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Surg Obes Relat Dis. 2006 Mar-Apr;2(2):98-103; discussion 104. Epub 2006 Feb 28.

Prevalence of vitamin D depletion among morbidly obese patients seeking gastric bypass surgery.

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  • 1Department of Surgery, Henry Ford Hospital, Detroit, Michigan 48082, USA. acarlin1@hfhs.org

Abstract

BACKGROUND:

Abnormalities in calcium and vitamin D metabolism have been reported after bariatric surgery. The purpose of this study was to evaluate vitamin D nutritional status among morbidly obese patients before gastric bypass surgery.

METHODS:

We prospectively studied 279 morbidly obese patients seeking gastric bypass surgery for vitamin D nutritional status as assessed by serum 25-hydroxyvitamin D level. In addition, serum samples were analyzed for calcium, alkaline phosphatase (AP), intact parathyroid hormone (PTH), and 1,25-dihydroxyvitamin D.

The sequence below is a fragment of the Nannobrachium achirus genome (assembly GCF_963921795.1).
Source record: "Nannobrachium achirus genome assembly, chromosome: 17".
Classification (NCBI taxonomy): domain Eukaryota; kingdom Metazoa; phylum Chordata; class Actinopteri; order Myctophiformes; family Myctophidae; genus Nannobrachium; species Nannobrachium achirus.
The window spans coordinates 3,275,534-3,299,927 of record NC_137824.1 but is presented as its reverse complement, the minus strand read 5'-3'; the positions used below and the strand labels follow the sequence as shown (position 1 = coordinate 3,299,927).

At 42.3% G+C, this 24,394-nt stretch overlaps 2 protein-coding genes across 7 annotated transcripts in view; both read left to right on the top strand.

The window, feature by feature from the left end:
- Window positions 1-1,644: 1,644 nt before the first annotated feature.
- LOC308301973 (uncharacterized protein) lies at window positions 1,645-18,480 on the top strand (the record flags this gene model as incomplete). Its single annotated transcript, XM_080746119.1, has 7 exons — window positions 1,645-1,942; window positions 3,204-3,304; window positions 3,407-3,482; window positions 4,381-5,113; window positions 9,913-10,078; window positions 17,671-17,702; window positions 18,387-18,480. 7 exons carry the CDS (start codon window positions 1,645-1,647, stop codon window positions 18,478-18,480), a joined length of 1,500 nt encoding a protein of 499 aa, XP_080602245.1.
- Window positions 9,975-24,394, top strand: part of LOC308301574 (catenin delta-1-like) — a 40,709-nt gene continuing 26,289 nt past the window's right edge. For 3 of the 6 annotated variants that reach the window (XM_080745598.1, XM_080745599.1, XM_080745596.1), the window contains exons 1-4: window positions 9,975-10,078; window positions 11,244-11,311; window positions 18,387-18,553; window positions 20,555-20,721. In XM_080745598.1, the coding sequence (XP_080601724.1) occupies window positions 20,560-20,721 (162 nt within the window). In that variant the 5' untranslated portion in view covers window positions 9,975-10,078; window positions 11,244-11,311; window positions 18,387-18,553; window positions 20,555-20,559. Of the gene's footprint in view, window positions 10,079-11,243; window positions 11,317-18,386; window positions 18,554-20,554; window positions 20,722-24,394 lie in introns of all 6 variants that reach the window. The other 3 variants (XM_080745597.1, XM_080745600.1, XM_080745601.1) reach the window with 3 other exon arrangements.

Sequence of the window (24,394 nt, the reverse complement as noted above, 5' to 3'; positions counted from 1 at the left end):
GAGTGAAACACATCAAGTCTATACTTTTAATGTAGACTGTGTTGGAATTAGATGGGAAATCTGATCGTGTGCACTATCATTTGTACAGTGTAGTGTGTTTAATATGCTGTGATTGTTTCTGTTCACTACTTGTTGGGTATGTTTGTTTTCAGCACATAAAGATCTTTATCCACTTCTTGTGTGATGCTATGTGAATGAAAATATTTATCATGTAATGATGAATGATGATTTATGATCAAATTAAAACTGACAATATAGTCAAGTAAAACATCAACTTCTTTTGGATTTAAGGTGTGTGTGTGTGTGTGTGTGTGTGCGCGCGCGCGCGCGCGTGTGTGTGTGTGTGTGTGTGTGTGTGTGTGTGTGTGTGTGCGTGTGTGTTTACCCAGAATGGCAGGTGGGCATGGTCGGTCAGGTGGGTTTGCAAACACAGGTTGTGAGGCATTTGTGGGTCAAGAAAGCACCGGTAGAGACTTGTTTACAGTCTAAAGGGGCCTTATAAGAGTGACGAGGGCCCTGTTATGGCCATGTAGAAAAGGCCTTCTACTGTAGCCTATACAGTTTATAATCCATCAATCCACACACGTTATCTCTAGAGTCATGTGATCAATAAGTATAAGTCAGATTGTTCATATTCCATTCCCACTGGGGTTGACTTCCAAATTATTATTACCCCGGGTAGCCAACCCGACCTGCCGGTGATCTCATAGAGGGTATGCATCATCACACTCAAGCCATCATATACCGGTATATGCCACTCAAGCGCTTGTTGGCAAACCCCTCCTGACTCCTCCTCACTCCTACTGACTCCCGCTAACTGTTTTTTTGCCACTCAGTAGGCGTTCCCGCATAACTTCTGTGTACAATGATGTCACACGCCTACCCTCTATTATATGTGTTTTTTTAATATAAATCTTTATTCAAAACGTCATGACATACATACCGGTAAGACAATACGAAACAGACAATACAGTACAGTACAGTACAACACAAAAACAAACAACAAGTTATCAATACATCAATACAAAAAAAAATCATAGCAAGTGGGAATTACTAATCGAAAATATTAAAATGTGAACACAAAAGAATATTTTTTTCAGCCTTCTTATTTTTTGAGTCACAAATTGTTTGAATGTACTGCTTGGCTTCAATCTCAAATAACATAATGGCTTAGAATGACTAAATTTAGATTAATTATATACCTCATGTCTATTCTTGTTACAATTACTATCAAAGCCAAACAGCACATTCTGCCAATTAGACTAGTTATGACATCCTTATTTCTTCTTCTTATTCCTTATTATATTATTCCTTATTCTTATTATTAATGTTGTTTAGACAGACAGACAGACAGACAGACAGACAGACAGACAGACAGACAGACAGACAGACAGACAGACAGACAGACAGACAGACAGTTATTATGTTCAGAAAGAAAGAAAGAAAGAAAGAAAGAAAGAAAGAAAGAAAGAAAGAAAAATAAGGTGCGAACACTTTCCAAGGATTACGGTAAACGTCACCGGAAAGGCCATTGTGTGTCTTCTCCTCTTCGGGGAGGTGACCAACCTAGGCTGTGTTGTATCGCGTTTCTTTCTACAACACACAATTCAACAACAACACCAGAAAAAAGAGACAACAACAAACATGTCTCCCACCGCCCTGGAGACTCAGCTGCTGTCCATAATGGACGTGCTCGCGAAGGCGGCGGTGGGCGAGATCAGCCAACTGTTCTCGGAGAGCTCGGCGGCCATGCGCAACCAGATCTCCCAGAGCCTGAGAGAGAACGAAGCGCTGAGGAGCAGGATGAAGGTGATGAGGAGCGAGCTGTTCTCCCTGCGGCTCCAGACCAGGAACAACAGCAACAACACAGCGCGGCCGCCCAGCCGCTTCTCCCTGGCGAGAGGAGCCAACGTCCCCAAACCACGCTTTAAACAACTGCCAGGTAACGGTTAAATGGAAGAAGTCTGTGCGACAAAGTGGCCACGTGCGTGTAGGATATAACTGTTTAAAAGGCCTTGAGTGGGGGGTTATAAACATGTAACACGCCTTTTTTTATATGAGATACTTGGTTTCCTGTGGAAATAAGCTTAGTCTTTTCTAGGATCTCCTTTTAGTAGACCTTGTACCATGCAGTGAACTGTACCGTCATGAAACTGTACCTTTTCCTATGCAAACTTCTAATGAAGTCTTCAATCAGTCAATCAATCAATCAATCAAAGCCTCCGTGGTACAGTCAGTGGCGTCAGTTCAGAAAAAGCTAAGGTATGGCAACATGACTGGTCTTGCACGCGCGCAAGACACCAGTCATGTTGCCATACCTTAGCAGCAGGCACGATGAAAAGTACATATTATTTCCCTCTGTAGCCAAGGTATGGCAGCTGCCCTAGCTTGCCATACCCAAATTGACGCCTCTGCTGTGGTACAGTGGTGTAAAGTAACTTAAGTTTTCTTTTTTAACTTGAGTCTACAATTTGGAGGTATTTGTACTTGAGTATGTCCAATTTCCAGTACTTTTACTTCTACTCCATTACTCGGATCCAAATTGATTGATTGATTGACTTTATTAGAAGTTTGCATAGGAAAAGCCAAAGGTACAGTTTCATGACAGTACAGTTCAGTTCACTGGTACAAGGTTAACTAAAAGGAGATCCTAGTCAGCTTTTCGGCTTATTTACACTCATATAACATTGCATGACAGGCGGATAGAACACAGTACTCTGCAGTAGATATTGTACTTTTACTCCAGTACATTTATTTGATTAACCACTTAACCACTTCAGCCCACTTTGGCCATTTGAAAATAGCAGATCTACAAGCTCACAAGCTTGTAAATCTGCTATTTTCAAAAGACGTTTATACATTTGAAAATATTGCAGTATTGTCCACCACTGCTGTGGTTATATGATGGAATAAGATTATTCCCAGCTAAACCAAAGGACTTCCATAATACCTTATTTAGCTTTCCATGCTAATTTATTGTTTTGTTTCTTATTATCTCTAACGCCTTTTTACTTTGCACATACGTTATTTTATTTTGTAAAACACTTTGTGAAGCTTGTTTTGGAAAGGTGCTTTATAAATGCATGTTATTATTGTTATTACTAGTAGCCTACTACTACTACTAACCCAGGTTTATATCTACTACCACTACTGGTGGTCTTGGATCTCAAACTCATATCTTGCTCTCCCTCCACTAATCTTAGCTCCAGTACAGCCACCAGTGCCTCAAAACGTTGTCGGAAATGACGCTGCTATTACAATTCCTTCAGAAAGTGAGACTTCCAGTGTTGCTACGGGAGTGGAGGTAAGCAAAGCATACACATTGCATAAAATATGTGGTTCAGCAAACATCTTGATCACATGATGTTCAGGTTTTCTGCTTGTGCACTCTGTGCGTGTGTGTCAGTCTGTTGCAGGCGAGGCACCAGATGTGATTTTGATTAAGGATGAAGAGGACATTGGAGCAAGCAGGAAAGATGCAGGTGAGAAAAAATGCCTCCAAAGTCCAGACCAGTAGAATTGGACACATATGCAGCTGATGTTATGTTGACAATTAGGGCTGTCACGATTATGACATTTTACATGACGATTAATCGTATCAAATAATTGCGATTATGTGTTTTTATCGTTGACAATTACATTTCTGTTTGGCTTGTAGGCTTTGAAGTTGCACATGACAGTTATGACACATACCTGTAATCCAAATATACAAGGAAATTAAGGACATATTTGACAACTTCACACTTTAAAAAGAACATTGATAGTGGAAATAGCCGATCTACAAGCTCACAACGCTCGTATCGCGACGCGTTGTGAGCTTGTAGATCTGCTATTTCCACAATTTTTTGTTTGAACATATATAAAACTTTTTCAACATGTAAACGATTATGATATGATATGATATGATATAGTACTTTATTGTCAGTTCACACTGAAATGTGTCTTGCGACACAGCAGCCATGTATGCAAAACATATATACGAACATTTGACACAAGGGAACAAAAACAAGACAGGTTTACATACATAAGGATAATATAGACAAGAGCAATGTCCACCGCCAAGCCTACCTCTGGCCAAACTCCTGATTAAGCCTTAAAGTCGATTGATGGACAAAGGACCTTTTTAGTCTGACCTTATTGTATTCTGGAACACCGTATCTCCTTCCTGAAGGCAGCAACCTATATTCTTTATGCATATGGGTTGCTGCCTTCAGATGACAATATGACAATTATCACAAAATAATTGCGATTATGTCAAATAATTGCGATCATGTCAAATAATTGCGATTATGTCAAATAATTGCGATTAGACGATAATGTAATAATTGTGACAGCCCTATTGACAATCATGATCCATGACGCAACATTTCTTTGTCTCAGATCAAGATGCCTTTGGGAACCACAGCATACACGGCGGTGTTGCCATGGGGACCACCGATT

RESULTS:

Mean patient age was 43 +/- 9 years; 87% of the study patients were women, and 72% were white. Serum calcium and AP levels were normal in 88% and 89% of the patients, respectively. Vitamin D depletion, defined as serum 25-hydroxyvitamin D level <or= 20 ng/mL, was found in 166 patients (60%). An elevated PTH level was found in 48% of the patients. A significant inverse correlation was found between serum 25-hydroxyvitamin D level and both body mass index (r = .15; P = .012) and serum PTH level (r = .45; P < .001). Vitamin D depletion was significantly more prevalent in the African-American patients than in the white patients (91% vs 48%; P < .001).

CONCLUSIONS:

Before gastric bypass surgery, a majority of morbidly obese patients have vitamin D depletion and secondary hyperparathyroidism. Studies evaluating the effects of gastric bypass on vitamin D metabolism must consider preoperative vitamin D nutritional status.

((c)) 2006 American Society for Bariatric Surgery.

[PubMed - indexed for MEDLINE]
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